First published in June 2012.
Equal of the Sun is set in sixteenth-century Iran. The novel is loosely based upon the life of Princess Pari Khan Khanum, who, according to an essay written by Shohreh Gholsorkhi in Iranian Studies, was a ‘masterful Safavid princess’. The narrator, Javaher, who believes himself to be one of Pari’s ‘closest’ servants, is intent upon telling the truth about her story so that it does not become ‘misrepresented or distorted to become a tool of those in power’. The prologue of the novel opens with his musings about the princess, whom he believes to be ‘fierce but splendid in her bearing’.
Javaher is a eunuch whose main wish in life is to alleviate his position within the strict class system by ‘serving the royal women’. He is tasked with gathering information by Princess Pari in order for her to stay informed of happenings, political and otherwise, in the state. She is ultimately seen as a protector for womankind, and throughout the novel many women come to her for help and advice which she is more than happy to give.
After Pari’s father the Shah dies suddenly, her entire life is catapulted into turmoil. He has not left a will and this causes doubts about how best to proceed. Pari is forced to dismiss her grief and ‘get to work on the succession’, as she and those around her believe that ‘in times of uncertainty, procedure is all we have’. Despite Pari’s adherence to the proper channels which must be followed in such a situation, others vie for power and alleviate their own positions with little authority in which to do so. Throughout, fierce loyalties, particularly on the part of Javaher, are realised. The novel is incredibly graphic and violent at times.
The narrator is not an altogether likeable character but his position as servant allows him to seek out and overhear much of the action which drives the story onwards. In this way, Javaher’s narrative placement is a clever one.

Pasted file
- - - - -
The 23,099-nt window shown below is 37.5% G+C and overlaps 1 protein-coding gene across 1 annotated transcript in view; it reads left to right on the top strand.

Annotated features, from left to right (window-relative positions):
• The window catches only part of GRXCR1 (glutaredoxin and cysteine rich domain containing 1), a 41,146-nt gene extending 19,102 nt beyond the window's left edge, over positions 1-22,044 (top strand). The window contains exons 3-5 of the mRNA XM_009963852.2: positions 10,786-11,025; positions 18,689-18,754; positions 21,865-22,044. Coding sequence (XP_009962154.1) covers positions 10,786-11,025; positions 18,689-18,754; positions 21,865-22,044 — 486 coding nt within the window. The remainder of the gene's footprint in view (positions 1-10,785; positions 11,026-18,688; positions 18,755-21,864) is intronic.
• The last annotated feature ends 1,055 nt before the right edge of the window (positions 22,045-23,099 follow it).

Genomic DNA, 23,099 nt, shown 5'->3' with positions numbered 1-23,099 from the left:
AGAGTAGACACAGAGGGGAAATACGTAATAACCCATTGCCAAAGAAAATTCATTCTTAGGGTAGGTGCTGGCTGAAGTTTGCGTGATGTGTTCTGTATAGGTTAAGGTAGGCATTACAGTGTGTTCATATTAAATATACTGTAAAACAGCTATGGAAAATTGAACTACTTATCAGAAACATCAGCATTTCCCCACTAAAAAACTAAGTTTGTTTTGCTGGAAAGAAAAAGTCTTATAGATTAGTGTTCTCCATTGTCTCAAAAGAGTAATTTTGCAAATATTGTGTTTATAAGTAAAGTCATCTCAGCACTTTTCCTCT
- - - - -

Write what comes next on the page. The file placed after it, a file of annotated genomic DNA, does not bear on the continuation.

The prose is absorbing from the outset and the novel itself is well written. Amirrezvani skilfully captures the surroundings in which Equal of the Sun takes place. Her descriptions, particularly in the first few chapters, are rich: ‘mirror work shimmered all to the ceiling, mimicking the radiance of the sun’. Many historical and cultural details have been woven into the story. Traditional words and phrases spoken in the country at the time have been included, as well as the correct observations following a death and the mourning rituals which had to be adhered to. The author has even made a point of writing about the types of make up used by women at the time. Amirrezvani has captured the threat of uprisings, political uproar and widespread change with skill.
The portrayals of Amirrezvani’s characters are rather in depth, but not in a manner which makes the reader feel overloaded with detail. Some of the details do become a little tedious, however, and this is particularly true when one considers the many passages which deal with choosing and wearing similar items of clothing. The novel contains rather a long list of the book’s vast array of characters. As the many characters and their relationships with one another are sometimes confusing to remember, the list of the book’s vast array of individuals is a very useful touch. Whilst the dialogue throughout works well, it is sadly sometimes difficult to distinguish one speaker from the next. Often, the majority of the dialogue patterns, traditional phrases and turns of phrase used from one person to the next are quite similar.
Whilst Equal of the Sun begins in a wonderful way, the storyline does wane a little at times and Amirrezvani’s writing is not always consistent. Many of the passages towards the beginning of the novel are beautifully written and almost poetic in their prose style, but as the novel progresses many of the descriptions become overdone and the language used is not always as good as it could be.